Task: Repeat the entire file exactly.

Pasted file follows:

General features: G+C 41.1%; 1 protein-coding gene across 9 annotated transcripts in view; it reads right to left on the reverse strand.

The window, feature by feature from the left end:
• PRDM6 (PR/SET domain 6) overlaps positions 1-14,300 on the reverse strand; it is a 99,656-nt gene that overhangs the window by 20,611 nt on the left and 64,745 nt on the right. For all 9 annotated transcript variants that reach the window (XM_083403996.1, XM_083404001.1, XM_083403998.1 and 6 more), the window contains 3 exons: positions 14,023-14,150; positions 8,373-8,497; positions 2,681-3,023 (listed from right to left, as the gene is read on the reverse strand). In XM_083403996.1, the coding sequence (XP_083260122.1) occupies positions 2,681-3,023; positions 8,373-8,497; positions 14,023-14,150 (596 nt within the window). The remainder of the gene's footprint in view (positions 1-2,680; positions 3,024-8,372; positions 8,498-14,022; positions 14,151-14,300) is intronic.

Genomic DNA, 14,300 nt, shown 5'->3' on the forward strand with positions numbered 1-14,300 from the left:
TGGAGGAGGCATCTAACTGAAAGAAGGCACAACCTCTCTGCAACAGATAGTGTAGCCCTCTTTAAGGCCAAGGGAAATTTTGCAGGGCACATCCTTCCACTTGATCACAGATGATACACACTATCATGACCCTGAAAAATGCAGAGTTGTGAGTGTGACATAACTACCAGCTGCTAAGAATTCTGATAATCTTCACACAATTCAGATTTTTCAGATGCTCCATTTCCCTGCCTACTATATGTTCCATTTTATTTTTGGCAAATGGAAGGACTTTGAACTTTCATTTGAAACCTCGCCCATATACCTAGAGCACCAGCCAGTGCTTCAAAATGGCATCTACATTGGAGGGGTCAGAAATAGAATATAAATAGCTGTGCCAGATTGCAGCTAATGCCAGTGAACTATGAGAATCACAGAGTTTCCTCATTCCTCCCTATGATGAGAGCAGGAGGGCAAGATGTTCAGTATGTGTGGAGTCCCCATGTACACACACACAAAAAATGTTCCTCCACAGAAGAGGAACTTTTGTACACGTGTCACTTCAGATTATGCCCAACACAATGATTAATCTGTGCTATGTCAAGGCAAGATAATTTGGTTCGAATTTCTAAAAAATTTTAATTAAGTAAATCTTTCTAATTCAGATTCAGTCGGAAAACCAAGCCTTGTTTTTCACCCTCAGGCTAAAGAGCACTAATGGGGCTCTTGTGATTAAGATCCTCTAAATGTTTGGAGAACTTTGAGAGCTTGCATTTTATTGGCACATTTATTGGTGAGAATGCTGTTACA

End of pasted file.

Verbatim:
General features: G+C 41.1%; 1 protein-coding gene across 9 annotated transcripts in view; it reads right to left on the reverse strand.

The window, feature by feature from the left end:
• PRDM6 (PR/SET domain 6) overlaps positions 1-14,300 on the reverse strand; it is a 99,656-nt gene that overhangs the window by 20,611 nt on the left and 64,745 nt on the right. For all 9 annotated transcript variants that reach the window (XM_083403996.1, XM_083404001.1, XM_083403998.1 and 6 more), the window contains 3 exons: positions 14,023-14,150; positions 8,373-8,497; positions 2,681-3,023 (listed from right to left, as the gene is read on the reverse strand). In XM_083403996.1, the coding sequence (XP_083260122.1) occupies positions 2,681-3,023; positions 8,373-8,497; positions 14,023-14,150 (596 nt within the window). The remainder of the gene's footprint in view (positions 1-2,680; positions 3,024-8,372; positions 8,498-14,022; positions 14,151-14,300) is intronic.

Genomic DNA, 14,300 nt, shown 5'->3' on the forward strand with positions numbered 1-14,300 from the left:
TGGAGGAGGCATCTAACTGAAAGAAGGCACAACCTCTCTGCAACAGATAGTGTAGCCCTCTTTAAGGCCAAGGGAAATTTTGCAGGGCACATCCTTCCACTTGATCACAGATGATACACACTATCATGACCCTGAAAAATGCAGAGTTGTGAGTGTGACATAACTACCAGCTGCTAAGAATTCTGATAATCTTCACACAATTCAGATTTTTCAGATGCTCCATTTCCCTGCCTACTATATGTTCCATTTTATTTTTGGCAAATGGAAGGACTTTGAACTTTCATTTGAAACCTCGCCCATATACCTAGAGCACCAGCCAGTGCTTCAAAATGGCATCTACATTGGAGGGGTCAGAAATAGAATATAAATAGCTGTGCCAGATTGCAGCTAATGCCAGTGAACTATGAGAATCACAGAGTTTCCTCATTCCTCCCTATGATGAGAGCAGGAGGGCAAGATGTTCAGTATGTGTGGAGTCCCCATGTACACACACACAAAAAATGTTCCTCCACAGAAGAGGAACTTTTGTACACGTGTCACTTCAGATTATGCCCAACACAATGATTAATCTGTGCTATGTCAAGGCAAGATAATTTGGTTCGAATTTCTAAAAAATTTTAATTAAGTAAATCTTTCTAATTCAGATTCAGTCGGAAAACCAAGCCTTGTTTTTCACCCTCAGGCTAAAGAGCACTAATGGGGCTCTTGTGATTAAGATCCTCTAAATGTTTGGAGAACTTTGAGAGCTTGCATTTTATTGGCACATTTATTGGTGAGAATGCTGTTACA